Arrangements were made for me to meet up with them at the hotel as we were flying in from different directions. This plan gave me some limbo room to do as I pleased for a couple of hours before the game began. Somehow, I managed to snag a white limo drive from La Guardia to the hotel a couple of hours ahead of them. This, of course was a shared drive, though a limo drive nonetheless. So, on my first trip to NYC, I was stylishly joined by a cash cow couple from Cleveland, two Toronto chicks escaping mommydom (somewhat like moi) and a Montreal Soprano-couple with an attitude that oozed entitlement. I liked the latter the best, simply because they had attitude and weren't afraid to express it. I think they liked me too, because I kept laughing at their attempts to take control over the limo driver's scary driving tactics (like the driver really cared) and when they weren't doing that, they were chatting it up with me. More than anything, I was revelling in the absurdity of the experience, wondering how I had the brash nerve to go along with the limo driver when he offered me a ride while I stood in the Taxi line unbeknownst to the mode of transportation. Leap of faith? Guess so.
Chances are, no one was paying attention to me as I disembarked at the entrance of the Waldorf, driver opening the door, graciously handing me my beat up old leather knapsack, and taking my fare and tip. If they did, I hope they thought I was an eccentric "old money Mainer" or a famous (but they couldn't place my face) novelist/journalist type, who chose to wear her beachcombing duds and carry a pack on her back that has seen better days. I didn't care! I was playing the role as I made my momentous entrance into the grand foyer of the Waldorf Astoria!!!! And it was GRAND and full of historical splendour. Loved it! Quickly I realized, however, that there was a cornucopia of people milling about, some who looked quite similar to me, and others who arrived for a weekend (?) with a multitude of matching luggage custom made in Milan or some such fancyschmancy place. I didn't stick out. I somehow fit in to this vastly different world than I normally live in.
It was amazing how quickly I acclimatized to the dark wood floral scented surroundings as I waited for the Concierge to place my bags in a secure storage area. I could get used to this life, I thought. Then, I wondered.............where do these Service staff go at night? How far do they have to commute to afford a place to live? How do they feel about serving so many guests who have gobs of money and cares that only the rich can afford to have? Thoughts of my real life working with people looking for employment, and trying to clamour out of the cycle of poverty are never far from my thinking. It's just the way it is, always has been. The paradoxes of life.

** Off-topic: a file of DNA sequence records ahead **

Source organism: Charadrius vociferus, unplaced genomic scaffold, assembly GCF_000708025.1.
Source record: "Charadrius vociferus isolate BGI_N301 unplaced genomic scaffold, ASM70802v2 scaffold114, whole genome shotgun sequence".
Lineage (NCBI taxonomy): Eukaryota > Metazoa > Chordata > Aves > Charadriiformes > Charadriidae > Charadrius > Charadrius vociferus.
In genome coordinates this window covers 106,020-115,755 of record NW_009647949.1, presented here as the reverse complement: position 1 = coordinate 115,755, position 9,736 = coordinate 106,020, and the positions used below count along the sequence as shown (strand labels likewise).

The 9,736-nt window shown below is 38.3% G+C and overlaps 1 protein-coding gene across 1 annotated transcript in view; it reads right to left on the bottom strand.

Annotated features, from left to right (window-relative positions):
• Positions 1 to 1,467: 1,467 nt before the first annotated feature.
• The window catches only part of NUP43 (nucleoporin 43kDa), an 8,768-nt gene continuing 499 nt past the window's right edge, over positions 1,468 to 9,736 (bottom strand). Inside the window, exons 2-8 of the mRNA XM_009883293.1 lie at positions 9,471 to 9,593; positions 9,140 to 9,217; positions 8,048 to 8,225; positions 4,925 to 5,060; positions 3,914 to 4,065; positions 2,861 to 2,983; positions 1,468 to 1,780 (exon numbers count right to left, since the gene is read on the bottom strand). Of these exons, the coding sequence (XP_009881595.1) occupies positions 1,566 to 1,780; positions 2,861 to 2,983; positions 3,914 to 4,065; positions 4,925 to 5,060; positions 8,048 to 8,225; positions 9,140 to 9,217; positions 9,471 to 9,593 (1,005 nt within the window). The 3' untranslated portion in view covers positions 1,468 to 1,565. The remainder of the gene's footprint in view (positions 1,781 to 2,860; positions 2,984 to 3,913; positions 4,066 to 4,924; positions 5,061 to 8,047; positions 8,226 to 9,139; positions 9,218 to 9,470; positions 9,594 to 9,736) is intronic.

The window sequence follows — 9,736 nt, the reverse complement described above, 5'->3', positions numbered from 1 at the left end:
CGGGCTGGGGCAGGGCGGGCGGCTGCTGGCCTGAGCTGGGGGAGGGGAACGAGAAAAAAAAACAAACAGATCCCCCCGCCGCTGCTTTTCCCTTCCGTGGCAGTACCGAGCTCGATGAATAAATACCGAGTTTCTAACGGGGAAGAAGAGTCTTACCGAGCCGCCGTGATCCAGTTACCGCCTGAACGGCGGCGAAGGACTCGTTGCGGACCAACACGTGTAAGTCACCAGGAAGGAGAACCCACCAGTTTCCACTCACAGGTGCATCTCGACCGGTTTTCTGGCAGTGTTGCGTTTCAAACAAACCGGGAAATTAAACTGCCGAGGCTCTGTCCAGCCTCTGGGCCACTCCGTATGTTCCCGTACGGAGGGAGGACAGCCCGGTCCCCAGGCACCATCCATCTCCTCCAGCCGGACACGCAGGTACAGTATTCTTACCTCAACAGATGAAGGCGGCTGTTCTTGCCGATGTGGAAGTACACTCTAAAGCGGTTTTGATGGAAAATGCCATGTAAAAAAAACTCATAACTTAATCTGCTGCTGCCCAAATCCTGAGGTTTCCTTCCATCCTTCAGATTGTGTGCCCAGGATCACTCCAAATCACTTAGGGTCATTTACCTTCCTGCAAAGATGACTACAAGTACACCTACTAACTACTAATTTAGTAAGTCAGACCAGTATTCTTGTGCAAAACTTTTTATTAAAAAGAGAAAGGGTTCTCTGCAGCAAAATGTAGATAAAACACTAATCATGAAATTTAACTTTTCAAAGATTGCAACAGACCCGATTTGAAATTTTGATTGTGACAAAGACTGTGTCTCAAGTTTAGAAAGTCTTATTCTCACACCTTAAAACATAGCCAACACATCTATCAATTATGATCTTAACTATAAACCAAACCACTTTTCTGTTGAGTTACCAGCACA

The weekend was a whirl of intense bargaining for knock off fashion accessories on Canal Street, rubber necking all famous landmarks in lower Manhattan, inhaling the visual stimulation of Times Square, marvelling at Lady Liberty, emoting at Ellis Island and wishing my grandmother was there to enjoy the moment inbibing, enjoying, watching, listening, feeling, talking, absorbing, laughing, riding, running, walking, writing, looking, discussing, with us. She would've loved it. And, as I sat glued to the stage watching the Twyla Tharp dance production to the Billy Joel music that has played the most integral part of my life since I was 13 years old, I was struck by my good fortune. Throughout the weekend, wherever I went, however, I saw the glistening glow of richness and the wallowing poverty of homelessness and loneliness. I recognized and acknowledged the ones in the middle, the individuals in the "service industry" who also struggled daily and went home every night exhausted to pick up their family lives and perform more services and more importantly, who kept the city that never sleeps awake and vibrant. Haves...........have nots. Haves.............have nots............and the ones in the middle keeping the world moving along. The perplexities of life.
When I returned to my corner of New Brunswick, to a city that also has the paradoxes, though on a much smaller version, the scales tipped in favour of the financially impoverished. I advocate and work with them every day, so it's a normal transition. And, I also counsel the frontline people in this service industry which was also requested of me this week. So, the 7 days after my trip of luxury to the Waldorf were teeming with forceful recognitions of the lives of the individuals I work with. It was like................yes you can go see how the rich and well-off live and play, but you will remain awake and alert to the needs of others. The contradictions are humbling. It is what grounds me.
"Life is a long lesson in humility." James M. Barrie